It holds companies accountable for the experiences customers get and the insights can be used to
- Keep up with trends pertinent to your brand’s offerings.
- Stay in the right conversation circles and know what is being said.
- Understand customer sentiment and gauge reactions.
- Identify products and update catalogs by price, season and demand.
- Map 3PL and channels to fulfillment and delivery performance,i.e. Did the product meet expectations in terms of order and store-to-door timelines?
The analytics accompanying social commerce lets you measure efforts and reevaluate your audience. The data derived is useful in revising the strategy and lets you drop those content formats that see engagement dipping and trailing off after a point. Routine A/B testing your initiatives can ensure you’re delivering the right content to the right people, thereby enabling you to be relevant as competition grows.
How to make the most of a social commerce strategy
It’s an open secret that data and relevant content quality are essential to execute a successful social commerce strategy. Given how social commerce is an update-sharing, networking tool and storefront combined, a strong social commerce strategy can improve a brand's reputation and customer engagement.
The 6 Cs’ of a social commerce strategy are;
Contextual commerce is all about providing a seamless shopping experience by integrating commerce into everyday activities. By understanding the consumer's context, brands can offer personalized and relevant recommendations to consumers. For example, Snapchat has integrated Shoppable AR lenses, where users can try on and buy products directly from the app, thus making it easy for them to shop on the go.
Convenience is key in the world of social commerce. Consumers want to be able to make a purchase with just a few clicks, without having to navigate through multiple pages. A great example of this is Instagram's Checkout feature, which allows users to buy products without leaving the app. It streamlines and hastens the purchase process for consumers.
With the vast amount of options available to consumers, curation becomes essential. By curating and showcasing the best products, brands can help consumers make informed decisions. For example, Amazon's Explore feature offers a curated selection of products from around the world, making it easy for consumers to discover unique products. There was even a bump in curated collections from bloggers who were inspired by TikTok’s hashtag “TikTokMadeMeBuyIt” which underlines how connected, interdependent and symbiotic social commerce can be for sellers!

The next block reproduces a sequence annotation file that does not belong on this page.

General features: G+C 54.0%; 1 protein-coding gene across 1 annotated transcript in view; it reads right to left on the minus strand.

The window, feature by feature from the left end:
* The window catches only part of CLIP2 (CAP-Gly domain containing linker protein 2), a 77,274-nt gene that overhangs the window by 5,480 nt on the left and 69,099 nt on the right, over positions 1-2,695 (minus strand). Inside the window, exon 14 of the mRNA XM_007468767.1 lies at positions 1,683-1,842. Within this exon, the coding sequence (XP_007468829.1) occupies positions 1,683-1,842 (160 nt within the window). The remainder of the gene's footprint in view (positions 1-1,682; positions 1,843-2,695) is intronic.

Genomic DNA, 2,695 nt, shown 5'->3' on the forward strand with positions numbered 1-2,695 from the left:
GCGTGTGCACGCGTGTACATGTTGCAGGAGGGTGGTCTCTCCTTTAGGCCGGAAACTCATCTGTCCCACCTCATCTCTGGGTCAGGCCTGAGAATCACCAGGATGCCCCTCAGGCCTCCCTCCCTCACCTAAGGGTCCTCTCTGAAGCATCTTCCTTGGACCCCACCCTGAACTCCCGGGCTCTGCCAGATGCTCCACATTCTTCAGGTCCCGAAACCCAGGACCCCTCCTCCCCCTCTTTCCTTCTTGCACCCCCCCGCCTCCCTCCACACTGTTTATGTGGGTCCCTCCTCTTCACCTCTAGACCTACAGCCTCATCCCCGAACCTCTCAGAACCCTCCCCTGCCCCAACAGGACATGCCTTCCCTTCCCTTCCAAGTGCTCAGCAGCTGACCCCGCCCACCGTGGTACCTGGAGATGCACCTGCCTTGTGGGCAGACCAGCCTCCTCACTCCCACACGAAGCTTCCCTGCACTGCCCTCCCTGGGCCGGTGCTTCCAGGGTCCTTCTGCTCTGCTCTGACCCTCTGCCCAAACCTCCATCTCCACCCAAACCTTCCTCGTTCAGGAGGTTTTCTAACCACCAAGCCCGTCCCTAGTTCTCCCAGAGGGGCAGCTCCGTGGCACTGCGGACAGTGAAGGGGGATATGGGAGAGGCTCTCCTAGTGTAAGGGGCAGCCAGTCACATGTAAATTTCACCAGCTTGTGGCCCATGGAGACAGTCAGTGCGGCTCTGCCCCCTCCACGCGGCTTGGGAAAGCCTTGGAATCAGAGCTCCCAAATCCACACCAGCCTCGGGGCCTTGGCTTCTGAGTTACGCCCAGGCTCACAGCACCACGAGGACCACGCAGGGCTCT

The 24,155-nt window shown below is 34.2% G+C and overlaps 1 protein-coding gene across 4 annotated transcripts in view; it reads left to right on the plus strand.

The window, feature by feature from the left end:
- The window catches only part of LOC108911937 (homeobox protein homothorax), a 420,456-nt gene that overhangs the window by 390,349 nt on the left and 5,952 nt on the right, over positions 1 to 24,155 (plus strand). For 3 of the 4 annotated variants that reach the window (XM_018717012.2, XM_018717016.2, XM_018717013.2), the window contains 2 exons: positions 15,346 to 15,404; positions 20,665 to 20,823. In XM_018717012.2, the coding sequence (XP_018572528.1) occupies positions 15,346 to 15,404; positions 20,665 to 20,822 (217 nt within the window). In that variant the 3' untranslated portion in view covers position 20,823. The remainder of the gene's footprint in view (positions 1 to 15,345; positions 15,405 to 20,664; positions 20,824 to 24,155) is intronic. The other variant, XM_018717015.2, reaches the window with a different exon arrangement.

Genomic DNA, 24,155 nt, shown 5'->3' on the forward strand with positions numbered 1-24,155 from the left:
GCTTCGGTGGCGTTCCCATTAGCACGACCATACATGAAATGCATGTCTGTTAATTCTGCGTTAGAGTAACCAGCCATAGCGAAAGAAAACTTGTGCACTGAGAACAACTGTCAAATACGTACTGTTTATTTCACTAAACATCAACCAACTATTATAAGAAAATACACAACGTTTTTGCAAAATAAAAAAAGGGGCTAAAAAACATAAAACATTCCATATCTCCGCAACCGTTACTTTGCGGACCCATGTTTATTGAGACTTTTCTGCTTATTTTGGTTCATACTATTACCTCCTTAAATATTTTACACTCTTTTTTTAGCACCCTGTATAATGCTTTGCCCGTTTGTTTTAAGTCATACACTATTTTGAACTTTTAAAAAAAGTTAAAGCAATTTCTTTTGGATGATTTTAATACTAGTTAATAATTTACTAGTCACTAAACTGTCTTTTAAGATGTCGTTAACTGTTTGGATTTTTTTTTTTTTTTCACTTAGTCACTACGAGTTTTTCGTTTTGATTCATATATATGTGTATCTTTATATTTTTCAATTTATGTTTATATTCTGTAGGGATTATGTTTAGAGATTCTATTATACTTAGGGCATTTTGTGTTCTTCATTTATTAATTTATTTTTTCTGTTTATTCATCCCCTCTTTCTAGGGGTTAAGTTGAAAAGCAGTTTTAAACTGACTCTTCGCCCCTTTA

Building a community around a brand is vital for social commerce success. By creating a community of like-minded individuals, brands can foster engagement and build loyalty. For example, Glossier has built a community of loyal customers through its social media channels, where customers can interact with the brand and each other.
Repetitive as it may sound, content is the ringleader in social commerce. The more compelling your content is, the better able your brand is to cater to and meet the demand. The content should persuade prospects to remain invested in the buying journey. And content formats work and perform differently depending on where it is being used and how it is being consumed. For example, Instagram, TikTok and Snapchat are driven by video and visual content, while imagery works better on Pinterest. Marketers drafting this strategy should come up with content after aligning their understanding of the business with the knowledge of which platform is best suited to helping them reach this objective.
Choosing the right channels to reach the target audience is crucial for social commerce success. Brands need to understand where their customers are spending their time and how they are interacting with social media platforms. For example, TikTok has become a popular platform for brands to reach younger audiences, with viral challenges and sponsored content.
Having been previously leveraged as a means to keep in touch with family, friends and gradually grow one’s social network, social commerce should not be underestimated. It is the key to increasing eCommerce sales through the same core pillars of trust, credibility and engagement. The best part is the size of your business is irrelevant. If you’re relatively unknown, not all is lost- social commerce lets you set up shop online without inviting all the costs associated with storefront real-estate. True, companies with deeper pockets can run costlier campaigns, but your secret weapons are timing and content. Once you zero in on a social media platform, you can observe trends, use analytics and deliver content through your posts and replies.
Ultimately, social commerce is a touchpoint in the omnichannel eCommerce strategy that offers a psychological perspective to shopping. This knowledge can maximize your sales and touch lives even when the seller and buyer are distanced!
What are the types of social commerce?
- Digital storefronts like TikTok Shop and Instagram Shops.
- Marketplace or P2P sales like Facebook Marketplace and eBay.
- Pinboards or shopping lists.
- Livestreaming shopping events
- Snapchat’s shoppable lenses.
What is the rise of social commerce in India?
With 448 million users this year, the projection is that by 2030, India’s revenue generated through social commerce will grow to $60-70 Billion.
Will social commerce pay off in India?
Thanks to the rise in internet penetration and mobile engagement, there has been a rise in both mCommerce and social commerce. There is even a mesh of the two tools where an online storefront can be created on Instagram and Facebook. Anyone can be a seller on Facebook’s Marketplace, without going through the business registration formalities. Social shares and commenting for reach can offer better visibility and increase sales. The social commerce opportunity will reportedly grow at a CAGR of 60% by 2028.
What are the benefits & limitations of social commerce?
While the obvious benefits of social commerce include increased sales opportunities through visibility and popularity, social commerce tends to be limited by
- Mistrust, especially if the shopping experience is complicated or faces frequent technical disruptions.
- Disinterest, especially when social media is viewed as a communication medium rather than a shopping mall.
- Serviceability restrictions: certain products are not deliverable to certain locations which makes a potential buyer lose interest and abandon the journey
- Privacy issues: with digital frauds and money scams, people are wary of entering personal information that can spread or leak.